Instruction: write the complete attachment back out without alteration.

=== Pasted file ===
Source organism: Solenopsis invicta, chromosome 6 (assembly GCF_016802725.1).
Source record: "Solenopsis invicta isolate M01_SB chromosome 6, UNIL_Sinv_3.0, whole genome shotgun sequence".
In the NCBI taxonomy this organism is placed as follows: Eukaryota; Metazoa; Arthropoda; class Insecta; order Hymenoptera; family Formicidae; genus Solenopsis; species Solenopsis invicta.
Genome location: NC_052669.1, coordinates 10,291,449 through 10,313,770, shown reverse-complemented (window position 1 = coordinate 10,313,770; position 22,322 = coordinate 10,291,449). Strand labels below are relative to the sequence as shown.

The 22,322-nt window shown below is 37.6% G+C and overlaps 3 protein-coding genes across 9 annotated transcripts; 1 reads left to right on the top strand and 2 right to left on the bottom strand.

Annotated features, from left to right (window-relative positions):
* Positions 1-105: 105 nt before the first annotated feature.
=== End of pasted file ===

Source organism: Solenopsis invicta, chromosome 6 (assembly GCF_016802725.1).
Source record: "Solenopsis invicta isolate M01_SB chromosome 6, UNIL_Sinv_3.0, whole genome shotgun sequence".
In the NCBI taxonomy this organism is placed as follows: Eukaryota; Metazoa; Arthropoda; class Insecta; order Hymenoptera; family Formicidae; genus Solenopsis; species Solenopsis invicta.
Genome location: NC_052669.1, coordinates 10,291,449 through 10,313,770, shown reverse-complemented (window position 1 = coordinate 10,313,770; position 22,322 = coordinate 10,291,449). Strand labels below are relative to the sequence as shown.

The 22,322-nt window shown below is 37.6% G+C and overlaps 3 protein-coding genes across 9 annotated transcripts; 1 reads left to right on the top strand and 2 right to left on the bottom strand.

Annotated features, from left to right (window-relative positions):
* Positions 1-105: 105 nt before the first annotated feature.